HIV-associated neurocognitive disorders (HAND) remain a major public health concern despite effective suppression of plasma viremia by antiretroviral therapy (ART). Although HIV dementia is now rare, less severe but prevalent forms of HAND adversely impact quality of life. Motor function and multiple cognitive domains are often impaired in HIV+ patients. Elucidating the pathogenesis of HAND is crucial to development of optimal treatments. While reduced basal ganglia volumes are a hallmark of HIV/AIDS, atrophy of the cortex is also seen in ART- treated patients today. We have preliminary data from a structural magnetic resonance imaging (MRI) study of non-demented, virally suppressed HIV+ subjects. Significant thinning of the insula and other cortical regions, as well as of subcortical and cerebellar gray matter, was associated with detectable levels of peripheral blood mononuclear cell HIV DNA. As the insula plays a key role in attention and psychomotor ability, its dysfunction has potential implications for HAND. Alterations in functional connectivity between the insula and other brain regions affected by HIV may shed light on the mechanism behind neurocognitive decline. Using a data-driven choice of insular sub-regions based on our recent work, we propose to determine their intrinsic functional connectivity with other relevant brain structures. This project will use resting-state functional MRI to: 1) relate atrophy of the insula to altered intrinsic functional connectivity between the insula and target brain regions, and assess connectivity differences between HIV+ subjects and healthy controls;2) determine the relation between resting-state functional insular connectivity and measures of neurocognitive function;and 3) explore the possible association of resting-state functional insular connectivity with HIV DNA. Changes in insular structure and function will be evaluated as potential markers of neurocognitive impairment. Structural atrophy and disrupted functional connectivity will be quantified by MRI-based morphometry and resting-state functional MRI, respectively. An imaging marker of HAND would potentially identify and monitor patients at risk or in early stages of neurocognitive decline. Therapy aimed at halting or reversing brain atrophy or disrupted functional connectivity may eventually become possible with knowledge of the underlying processes.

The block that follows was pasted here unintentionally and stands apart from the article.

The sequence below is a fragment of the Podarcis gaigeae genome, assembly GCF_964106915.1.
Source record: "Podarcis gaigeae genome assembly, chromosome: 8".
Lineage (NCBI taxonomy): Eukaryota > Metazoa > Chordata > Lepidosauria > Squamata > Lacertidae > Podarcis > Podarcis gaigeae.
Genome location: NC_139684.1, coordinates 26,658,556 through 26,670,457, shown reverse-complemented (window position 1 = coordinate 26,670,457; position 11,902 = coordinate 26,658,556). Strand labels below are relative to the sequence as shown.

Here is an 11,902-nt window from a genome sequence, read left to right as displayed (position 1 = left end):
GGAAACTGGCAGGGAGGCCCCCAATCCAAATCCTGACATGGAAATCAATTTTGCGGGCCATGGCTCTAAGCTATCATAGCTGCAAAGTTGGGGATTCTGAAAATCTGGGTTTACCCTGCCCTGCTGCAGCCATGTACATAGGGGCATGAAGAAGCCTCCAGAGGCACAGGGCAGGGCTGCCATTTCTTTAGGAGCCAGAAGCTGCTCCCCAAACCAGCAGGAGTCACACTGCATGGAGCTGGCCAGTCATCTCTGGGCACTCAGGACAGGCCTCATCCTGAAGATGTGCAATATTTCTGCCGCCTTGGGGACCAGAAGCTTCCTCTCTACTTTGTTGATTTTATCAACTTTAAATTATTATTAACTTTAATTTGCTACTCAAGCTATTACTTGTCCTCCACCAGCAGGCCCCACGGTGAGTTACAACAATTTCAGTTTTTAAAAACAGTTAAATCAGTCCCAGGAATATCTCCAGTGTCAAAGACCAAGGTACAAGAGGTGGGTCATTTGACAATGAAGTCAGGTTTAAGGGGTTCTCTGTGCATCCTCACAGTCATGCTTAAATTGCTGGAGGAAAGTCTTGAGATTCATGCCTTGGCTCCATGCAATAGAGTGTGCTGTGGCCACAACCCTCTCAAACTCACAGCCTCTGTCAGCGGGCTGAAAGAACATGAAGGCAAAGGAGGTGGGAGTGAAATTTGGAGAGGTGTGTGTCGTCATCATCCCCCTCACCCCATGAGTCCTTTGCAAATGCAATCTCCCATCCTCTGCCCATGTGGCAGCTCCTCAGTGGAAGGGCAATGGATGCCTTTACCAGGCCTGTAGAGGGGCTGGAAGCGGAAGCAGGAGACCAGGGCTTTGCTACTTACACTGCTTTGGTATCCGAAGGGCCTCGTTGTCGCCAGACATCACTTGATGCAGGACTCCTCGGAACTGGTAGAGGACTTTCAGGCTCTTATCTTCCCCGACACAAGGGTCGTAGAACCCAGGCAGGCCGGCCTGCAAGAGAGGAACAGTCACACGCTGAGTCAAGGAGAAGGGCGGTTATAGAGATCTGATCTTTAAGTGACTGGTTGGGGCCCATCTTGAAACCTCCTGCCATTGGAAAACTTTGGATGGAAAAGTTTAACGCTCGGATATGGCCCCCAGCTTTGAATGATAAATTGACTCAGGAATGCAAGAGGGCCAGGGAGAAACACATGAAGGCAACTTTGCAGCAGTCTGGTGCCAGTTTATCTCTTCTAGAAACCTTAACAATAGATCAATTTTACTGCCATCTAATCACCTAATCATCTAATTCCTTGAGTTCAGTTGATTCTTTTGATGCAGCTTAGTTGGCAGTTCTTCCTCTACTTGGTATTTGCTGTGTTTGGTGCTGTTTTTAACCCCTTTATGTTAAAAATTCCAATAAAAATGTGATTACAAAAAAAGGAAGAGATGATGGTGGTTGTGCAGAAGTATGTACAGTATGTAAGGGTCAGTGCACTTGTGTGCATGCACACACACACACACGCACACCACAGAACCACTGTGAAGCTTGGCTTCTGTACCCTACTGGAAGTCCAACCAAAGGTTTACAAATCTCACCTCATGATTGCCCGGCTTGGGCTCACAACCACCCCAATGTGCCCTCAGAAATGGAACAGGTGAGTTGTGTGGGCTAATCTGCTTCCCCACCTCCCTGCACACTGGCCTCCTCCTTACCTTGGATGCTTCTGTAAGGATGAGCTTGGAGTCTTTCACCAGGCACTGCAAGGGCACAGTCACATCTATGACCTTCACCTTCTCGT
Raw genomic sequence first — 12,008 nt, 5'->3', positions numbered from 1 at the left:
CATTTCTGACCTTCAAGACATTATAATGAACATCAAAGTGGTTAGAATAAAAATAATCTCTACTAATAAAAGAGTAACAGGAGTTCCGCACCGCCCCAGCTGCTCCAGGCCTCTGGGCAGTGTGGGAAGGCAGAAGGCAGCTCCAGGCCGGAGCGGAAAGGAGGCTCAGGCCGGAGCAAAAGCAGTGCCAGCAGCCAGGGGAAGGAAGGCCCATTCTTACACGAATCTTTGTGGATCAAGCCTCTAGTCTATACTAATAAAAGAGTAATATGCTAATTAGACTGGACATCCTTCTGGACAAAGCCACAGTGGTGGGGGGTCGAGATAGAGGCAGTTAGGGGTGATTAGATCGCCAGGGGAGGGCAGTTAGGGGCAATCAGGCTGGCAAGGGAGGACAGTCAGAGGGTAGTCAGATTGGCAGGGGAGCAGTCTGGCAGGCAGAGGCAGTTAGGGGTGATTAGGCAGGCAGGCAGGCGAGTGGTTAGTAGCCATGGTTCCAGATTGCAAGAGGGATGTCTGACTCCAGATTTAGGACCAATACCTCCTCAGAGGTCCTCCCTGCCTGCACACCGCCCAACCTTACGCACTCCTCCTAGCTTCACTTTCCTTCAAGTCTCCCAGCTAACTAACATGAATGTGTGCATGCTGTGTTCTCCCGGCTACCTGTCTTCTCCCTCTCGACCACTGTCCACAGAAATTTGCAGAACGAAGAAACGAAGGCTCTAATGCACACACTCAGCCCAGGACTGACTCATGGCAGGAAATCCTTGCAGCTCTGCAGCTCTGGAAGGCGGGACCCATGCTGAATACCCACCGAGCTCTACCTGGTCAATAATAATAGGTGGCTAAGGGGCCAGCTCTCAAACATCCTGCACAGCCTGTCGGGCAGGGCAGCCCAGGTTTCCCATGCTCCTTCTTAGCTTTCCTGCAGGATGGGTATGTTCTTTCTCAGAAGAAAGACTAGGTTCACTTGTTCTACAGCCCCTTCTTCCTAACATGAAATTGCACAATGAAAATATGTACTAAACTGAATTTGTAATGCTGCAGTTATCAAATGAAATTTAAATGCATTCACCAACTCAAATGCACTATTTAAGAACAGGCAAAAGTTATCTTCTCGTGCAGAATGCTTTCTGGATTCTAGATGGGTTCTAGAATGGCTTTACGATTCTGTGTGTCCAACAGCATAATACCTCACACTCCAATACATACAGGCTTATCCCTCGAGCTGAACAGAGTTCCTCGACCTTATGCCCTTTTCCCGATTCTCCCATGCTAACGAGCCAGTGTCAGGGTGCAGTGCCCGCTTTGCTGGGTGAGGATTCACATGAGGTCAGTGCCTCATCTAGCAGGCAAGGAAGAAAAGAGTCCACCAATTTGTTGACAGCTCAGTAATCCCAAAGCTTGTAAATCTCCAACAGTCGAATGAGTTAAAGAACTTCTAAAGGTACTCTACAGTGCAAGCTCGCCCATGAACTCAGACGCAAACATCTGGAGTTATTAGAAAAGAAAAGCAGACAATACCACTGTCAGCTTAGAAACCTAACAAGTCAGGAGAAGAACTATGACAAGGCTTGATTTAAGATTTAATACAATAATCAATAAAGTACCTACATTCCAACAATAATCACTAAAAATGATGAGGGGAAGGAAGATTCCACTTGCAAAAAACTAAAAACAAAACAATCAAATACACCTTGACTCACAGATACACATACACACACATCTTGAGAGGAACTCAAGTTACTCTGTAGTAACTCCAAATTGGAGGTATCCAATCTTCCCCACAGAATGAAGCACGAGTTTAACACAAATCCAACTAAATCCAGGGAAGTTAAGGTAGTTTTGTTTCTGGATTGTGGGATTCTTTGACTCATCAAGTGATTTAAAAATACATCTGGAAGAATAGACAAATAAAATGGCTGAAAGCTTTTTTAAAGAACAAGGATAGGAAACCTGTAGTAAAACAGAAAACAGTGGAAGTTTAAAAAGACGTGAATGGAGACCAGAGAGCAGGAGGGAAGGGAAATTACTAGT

A major clinical concern today is cognitive impairment that afflicts HIV-infected patients even when their viremia is suppressed by optimally effective therapy. We have preliminary data on vulnerable regions of brain cortex (such as the insula) and subcortical structures that have implications for cognitive functions impacted by HIV. Using neuroimaging to study how HIV affects the functional connections among these brain regions, we aim to clarify the mechanisms that underlie HIV-associated neurocognitive decline and thereby ultimately to contribute to improved disease management and treatment.
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